SeaBED-class AUVs – The Deepwater Imager

New Wave Media

October 11, 2013

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The SeaBED AUV, developed by WHOI scientist Hanumant Singh and colleagues, is an AUV that can fly slowly or hover over the seafloor to depths of 6,000 feet (2,000 meters), making it particularly suited to collect highly detailed sonar and optical images of the seafloor. SeaBED flies about 8 feet (2.5 meters) above the seafloor, flashing its strobe light and snapping a photo every three seconds. It maintains a constant altitude and speed of a ½ knot.

Over the last seven years SeaBED-class AUVs have shown their versatility on missions ranging from shallow coral reef surveys to searches for deep-sea hydrothermal vents, in environments ranging from the open ocean to the dense ice cover of the Arctic. Besides the original SeaBED vehicle, WHOI operates two other sister vehicles, the Puma and the Jaguar, both rated to 5000m and have built or are in the process of building five vehicles for other groups to operate. A variety of marine biological, geological and archaeological applications share the need for high-resolution optical and acoustic imaging of the seafloor.

There is a growing demand for AUVs capable of conducting imaging in deep waters and the seabed AUV is particularly suited to undertake these studies. Each AUV consists of two hulls connected by aluminum spars. Most of the negative buoyancy is in the lower hull, while most of the positive buoyancy is in the upper hull, making the vehicles naturally stable in pitch and roll. The vehicles are designed for low-speed photographic and acoustic bathymetric mapping, and are designed to fly and hover within a few meters of a rugged undulating sea floor. SeaBED-class vehicles are capable of working off of small coastal vessels or fishing boats of opportunity, and can easily be broken into components, simplifying air transport logistics.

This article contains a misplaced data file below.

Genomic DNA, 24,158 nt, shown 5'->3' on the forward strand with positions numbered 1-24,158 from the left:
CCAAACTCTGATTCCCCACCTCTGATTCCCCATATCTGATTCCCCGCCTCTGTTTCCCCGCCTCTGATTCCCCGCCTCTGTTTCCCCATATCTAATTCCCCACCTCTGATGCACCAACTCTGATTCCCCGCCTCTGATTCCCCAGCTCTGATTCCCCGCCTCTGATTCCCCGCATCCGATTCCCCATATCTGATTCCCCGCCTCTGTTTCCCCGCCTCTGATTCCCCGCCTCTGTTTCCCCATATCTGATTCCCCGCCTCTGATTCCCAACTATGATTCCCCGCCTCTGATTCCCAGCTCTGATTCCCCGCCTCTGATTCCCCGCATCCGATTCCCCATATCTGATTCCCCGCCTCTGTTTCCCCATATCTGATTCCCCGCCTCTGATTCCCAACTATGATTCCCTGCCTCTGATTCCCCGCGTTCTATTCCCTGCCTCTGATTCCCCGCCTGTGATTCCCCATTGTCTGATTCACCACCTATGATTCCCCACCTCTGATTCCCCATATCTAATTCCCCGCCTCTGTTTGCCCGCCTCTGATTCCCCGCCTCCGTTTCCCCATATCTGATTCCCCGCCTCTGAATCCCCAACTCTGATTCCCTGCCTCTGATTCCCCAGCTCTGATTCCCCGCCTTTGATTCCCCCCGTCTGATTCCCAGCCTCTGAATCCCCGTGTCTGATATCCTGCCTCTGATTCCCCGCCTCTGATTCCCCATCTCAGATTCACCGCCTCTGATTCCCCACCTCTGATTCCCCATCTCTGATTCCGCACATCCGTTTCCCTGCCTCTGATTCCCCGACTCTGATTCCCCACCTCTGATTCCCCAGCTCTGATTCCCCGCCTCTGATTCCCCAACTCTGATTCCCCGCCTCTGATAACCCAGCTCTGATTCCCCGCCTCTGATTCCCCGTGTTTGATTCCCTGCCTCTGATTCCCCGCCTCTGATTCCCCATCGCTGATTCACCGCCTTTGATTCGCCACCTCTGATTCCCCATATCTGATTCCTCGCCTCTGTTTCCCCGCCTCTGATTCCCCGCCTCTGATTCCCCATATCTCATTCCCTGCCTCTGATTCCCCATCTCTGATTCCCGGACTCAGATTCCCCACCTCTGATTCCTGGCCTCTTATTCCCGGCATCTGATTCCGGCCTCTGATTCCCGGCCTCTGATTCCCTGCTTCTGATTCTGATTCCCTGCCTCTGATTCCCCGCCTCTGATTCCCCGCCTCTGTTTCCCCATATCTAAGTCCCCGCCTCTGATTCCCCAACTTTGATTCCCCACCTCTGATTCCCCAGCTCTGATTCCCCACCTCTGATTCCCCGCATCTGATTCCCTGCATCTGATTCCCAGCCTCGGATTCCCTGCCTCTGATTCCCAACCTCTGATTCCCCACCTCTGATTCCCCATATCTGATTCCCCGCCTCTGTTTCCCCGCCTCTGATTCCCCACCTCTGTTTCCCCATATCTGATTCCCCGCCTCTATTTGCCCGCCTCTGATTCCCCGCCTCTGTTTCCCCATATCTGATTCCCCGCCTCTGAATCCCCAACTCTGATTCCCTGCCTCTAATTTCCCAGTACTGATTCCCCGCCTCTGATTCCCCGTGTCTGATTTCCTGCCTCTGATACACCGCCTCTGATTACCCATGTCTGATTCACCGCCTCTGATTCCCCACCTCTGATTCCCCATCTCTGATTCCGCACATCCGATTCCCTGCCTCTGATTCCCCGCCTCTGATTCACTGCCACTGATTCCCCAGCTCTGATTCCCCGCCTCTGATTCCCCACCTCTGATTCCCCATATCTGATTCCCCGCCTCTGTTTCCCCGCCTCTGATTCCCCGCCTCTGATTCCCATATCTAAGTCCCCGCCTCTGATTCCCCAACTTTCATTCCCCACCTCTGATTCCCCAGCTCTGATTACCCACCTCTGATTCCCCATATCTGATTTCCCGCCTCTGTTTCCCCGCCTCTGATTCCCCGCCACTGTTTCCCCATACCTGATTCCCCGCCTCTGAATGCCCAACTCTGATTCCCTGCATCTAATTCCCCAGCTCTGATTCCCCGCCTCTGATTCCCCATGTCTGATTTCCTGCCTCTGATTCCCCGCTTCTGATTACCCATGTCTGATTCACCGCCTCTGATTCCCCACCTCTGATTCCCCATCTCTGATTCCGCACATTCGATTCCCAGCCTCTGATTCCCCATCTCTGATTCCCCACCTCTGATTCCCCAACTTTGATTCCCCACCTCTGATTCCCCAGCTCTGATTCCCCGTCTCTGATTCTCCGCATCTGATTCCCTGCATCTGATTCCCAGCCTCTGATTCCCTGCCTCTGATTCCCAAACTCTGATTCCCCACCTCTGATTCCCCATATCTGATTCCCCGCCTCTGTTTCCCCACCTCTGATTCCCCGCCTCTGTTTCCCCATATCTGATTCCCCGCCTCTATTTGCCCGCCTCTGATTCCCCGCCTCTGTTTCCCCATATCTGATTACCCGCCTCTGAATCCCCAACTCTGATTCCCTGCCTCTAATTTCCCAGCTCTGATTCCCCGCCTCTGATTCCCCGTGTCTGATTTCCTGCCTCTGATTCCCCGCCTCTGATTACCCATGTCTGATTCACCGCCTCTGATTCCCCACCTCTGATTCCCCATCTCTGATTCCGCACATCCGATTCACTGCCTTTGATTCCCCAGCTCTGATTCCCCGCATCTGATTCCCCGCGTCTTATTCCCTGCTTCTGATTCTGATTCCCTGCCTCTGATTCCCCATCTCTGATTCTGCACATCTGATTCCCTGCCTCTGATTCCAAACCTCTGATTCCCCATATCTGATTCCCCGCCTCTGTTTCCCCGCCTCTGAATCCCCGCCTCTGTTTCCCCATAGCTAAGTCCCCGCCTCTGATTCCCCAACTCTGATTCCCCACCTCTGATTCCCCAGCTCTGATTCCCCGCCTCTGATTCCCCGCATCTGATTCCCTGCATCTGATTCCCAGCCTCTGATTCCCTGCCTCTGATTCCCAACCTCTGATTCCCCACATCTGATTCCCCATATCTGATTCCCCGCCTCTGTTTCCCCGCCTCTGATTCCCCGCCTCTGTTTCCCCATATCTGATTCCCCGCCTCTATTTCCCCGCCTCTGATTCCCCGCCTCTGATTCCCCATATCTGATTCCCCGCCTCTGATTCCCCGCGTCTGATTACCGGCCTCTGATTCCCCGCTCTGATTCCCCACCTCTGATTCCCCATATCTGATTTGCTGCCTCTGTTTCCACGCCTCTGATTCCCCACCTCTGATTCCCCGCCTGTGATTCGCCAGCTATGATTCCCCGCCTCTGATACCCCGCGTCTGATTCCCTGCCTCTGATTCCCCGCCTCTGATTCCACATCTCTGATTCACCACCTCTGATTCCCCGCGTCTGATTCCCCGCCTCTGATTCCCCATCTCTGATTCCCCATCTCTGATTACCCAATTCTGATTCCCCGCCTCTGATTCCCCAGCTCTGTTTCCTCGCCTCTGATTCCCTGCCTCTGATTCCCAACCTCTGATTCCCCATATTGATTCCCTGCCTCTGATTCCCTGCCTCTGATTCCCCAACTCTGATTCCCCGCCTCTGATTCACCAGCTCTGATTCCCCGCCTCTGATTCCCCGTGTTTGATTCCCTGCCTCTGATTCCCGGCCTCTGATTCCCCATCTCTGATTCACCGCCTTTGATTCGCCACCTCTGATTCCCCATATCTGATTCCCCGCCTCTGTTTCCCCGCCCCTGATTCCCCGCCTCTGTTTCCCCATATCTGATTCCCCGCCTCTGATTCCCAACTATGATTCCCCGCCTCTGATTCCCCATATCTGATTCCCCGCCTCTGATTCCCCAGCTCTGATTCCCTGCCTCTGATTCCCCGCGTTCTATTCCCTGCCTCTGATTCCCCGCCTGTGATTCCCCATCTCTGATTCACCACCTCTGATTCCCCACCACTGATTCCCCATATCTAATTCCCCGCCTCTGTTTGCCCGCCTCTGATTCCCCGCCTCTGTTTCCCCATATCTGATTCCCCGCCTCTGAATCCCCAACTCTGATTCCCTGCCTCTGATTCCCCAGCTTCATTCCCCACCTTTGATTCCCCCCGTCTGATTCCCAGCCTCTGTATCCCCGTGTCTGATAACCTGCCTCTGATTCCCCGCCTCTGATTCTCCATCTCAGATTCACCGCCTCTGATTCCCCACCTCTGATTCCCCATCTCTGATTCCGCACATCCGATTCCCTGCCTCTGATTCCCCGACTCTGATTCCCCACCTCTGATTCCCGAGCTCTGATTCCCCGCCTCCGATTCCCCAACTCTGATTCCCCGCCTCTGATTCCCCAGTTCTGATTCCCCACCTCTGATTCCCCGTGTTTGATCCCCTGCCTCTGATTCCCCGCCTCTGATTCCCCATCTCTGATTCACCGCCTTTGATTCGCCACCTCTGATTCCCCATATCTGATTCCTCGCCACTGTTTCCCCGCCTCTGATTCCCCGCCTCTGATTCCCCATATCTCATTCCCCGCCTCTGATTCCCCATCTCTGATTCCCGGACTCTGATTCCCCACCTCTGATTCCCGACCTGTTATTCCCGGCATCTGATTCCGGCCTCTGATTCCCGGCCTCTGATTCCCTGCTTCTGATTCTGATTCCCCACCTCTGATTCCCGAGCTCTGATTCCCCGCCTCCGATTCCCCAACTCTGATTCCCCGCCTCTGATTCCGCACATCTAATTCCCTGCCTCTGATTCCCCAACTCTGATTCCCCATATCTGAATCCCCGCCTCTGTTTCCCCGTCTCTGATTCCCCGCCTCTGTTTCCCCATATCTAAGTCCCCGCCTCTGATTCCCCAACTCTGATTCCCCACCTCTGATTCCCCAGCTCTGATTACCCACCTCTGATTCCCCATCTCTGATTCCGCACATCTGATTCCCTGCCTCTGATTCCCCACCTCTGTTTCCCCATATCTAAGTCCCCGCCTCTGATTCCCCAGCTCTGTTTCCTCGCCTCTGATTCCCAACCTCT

These capabilities enable inexpensive deployments at remote sites. The complete source-code to all vehicles is provided to all users of SeaBED-class AUVs, making sensor additions or vehicle maintenance very simple. SeaBED-class vehicles are also much lower-cost than other AUVs on the market, according to WHOI. SeaBED is approximately two meters long and weighs nearly two-hundred kilograms. The vehicle has two main pressure housings, containing the electronics and the batteries. The electronics are located in the top hull, and connected to the batteries and sensors in the bottom hull, by wet cabling routed through the vertical struts. SeaBED is equipped with an RDI Workhorse Navigator ADCP for bottom-locked navigation, an Imagenex Delta-T imaging sonar for bathymetry capture and a custom camera system based on high dynamic range Prosilica cameras. It also has a WHOI MicroModem for acoustic communication and navigation, and a SeaBird CTD sensor for measuring salinity and water temperature. The main computer is a 1.2GHz Pentium processor, running Ubuntu Linux 8.04. The custom vehicle software is primarily written in the C programming language.

Source: Woods Hole Oceanographic Institution

Below: WHOI scientist Hanumant Singh preparing seaBED AUV for depoyment



Paschoa, Claudio
Claudio Paschoa is Marine Technology Reporter's correspondent in Brazil.
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